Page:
“Suddenly there was Ebola, and they had to revisit their budget because they didn’t know how much money they had to apply to helping that crisis, so it took nine months—almost a year—to close that deal because of international problems in Africa,” Mr. Robinov said.
THIS IS FOR THE LONG HAUL: Countries that buy property near the U.N. aren’t focusing on the investing side of the transaction. They are buying purely because they will have more control over their own property. They would be able to change it easily without having to consider a landlord’s concerns or face rising rents. And they wouldn’t have to worry about being forced out for a more profitable office tenant.
“I say [to them] that if you buy something in New York today, it’s going to be worth a lot more, but these people are not investors,” Mr. Robinov said. “They aren’t looking to sell. They are going to be here as long as the U.N. is going to be here, which they think is going to be a 100 years or more.”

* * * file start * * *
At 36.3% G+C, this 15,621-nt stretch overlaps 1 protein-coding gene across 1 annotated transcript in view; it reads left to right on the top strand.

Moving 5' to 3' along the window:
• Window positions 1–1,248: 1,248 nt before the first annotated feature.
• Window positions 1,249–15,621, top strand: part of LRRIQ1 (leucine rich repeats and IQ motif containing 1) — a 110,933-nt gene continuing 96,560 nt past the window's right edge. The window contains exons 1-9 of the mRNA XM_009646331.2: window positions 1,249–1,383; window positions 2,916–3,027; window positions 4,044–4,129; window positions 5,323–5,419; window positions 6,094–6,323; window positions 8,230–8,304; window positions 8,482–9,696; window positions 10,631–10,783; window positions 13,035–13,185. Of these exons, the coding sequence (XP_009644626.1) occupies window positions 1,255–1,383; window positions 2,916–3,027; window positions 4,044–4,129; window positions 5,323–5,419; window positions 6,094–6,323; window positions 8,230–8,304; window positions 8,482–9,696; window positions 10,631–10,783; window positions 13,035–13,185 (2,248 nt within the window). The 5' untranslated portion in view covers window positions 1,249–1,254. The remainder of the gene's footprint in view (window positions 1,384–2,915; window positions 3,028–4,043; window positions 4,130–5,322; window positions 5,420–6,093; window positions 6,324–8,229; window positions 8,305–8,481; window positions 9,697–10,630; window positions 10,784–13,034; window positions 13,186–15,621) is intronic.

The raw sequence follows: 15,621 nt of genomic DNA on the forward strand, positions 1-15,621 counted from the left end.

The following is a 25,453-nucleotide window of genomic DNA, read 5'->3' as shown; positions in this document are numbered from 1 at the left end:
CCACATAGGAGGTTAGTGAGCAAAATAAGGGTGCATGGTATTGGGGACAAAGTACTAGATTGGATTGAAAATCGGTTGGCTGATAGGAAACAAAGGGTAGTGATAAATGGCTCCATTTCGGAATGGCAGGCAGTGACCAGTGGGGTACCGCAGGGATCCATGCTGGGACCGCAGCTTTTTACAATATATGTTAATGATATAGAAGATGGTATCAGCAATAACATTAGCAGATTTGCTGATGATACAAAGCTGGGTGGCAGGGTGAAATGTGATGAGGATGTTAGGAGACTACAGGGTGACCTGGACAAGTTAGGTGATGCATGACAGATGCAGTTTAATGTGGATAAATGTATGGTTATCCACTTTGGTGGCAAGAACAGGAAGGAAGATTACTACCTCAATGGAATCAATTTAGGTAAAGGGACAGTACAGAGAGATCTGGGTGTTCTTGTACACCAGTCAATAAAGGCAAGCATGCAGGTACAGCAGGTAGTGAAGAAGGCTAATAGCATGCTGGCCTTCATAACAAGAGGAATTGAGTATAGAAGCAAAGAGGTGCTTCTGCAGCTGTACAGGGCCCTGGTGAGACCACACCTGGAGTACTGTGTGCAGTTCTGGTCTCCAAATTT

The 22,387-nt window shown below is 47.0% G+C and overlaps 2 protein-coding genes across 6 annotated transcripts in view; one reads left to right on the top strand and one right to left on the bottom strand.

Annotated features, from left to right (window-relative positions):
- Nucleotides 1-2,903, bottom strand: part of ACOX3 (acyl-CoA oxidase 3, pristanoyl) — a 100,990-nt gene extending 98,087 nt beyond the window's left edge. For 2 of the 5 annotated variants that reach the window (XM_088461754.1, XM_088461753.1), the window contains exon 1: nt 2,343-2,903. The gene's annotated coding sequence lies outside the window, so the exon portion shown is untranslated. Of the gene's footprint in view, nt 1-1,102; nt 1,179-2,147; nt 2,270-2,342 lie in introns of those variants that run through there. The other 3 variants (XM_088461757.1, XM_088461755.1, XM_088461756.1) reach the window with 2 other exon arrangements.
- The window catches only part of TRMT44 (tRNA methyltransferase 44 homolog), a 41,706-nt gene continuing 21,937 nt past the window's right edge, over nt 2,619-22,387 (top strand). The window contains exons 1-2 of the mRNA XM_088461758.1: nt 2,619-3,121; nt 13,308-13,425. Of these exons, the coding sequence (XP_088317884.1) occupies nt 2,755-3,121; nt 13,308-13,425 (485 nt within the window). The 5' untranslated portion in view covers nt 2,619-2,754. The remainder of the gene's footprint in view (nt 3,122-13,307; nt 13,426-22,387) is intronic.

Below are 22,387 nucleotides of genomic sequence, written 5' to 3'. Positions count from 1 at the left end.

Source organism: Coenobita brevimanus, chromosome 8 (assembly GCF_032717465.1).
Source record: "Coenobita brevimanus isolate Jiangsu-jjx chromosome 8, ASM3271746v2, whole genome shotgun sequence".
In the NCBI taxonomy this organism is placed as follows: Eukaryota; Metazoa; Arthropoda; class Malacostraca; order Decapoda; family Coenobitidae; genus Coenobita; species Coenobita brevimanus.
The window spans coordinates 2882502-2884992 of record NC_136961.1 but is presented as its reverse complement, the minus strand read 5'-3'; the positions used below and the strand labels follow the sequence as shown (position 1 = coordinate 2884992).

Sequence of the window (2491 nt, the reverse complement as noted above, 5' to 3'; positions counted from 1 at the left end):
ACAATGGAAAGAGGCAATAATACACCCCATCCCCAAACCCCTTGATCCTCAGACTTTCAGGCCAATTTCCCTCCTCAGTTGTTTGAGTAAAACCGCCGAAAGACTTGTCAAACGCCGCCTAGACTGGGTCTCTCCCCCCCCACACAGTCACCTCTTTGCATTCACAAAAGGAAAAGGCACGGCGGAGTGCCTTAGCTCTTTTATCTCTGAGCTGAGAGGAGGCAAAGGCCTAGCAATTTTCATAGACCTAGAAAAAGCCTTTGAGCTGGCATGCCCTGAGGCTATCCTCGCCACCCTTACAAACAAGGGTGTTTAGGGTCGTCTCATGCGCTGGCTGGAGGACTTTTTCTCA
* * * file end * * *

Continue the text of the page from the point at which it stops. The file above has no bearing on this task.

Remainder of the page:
THERE ARE PRETTY INTERESTING PERKS: Just a few years after starting with Mr. Robinov, Mr. Arvay can boast to friends that he often receives phone calls from ambassadors.
“It’s very different from your normal commercial real estate transaction,” Mr. Arvay said. “It’s unique because you are dealing with ambassadors and people who shape the world. It’s a little humbling when you get a call from an ambassador that wants to speak with you regarding their real estates needs in New York.”
Getting invited to other countries and banquets with high-level government officials is another fringe benefit. Mr. Robinov was invited to the wedding of the ambassador of Oman’s daughter after helping the country complete a deal. He declined to go to the ceremony, because Mr. Robinov and his wife would have had to be placed in separate rooms during the wedding.
“I just think I said ‘I’m busy at that time,’ ” Mr. Robinov said. “I didn’t get into any details. I didn’t want to embarrass anybody, so I just passed. And I stayed friends with them for a long time.” Very diplomatic.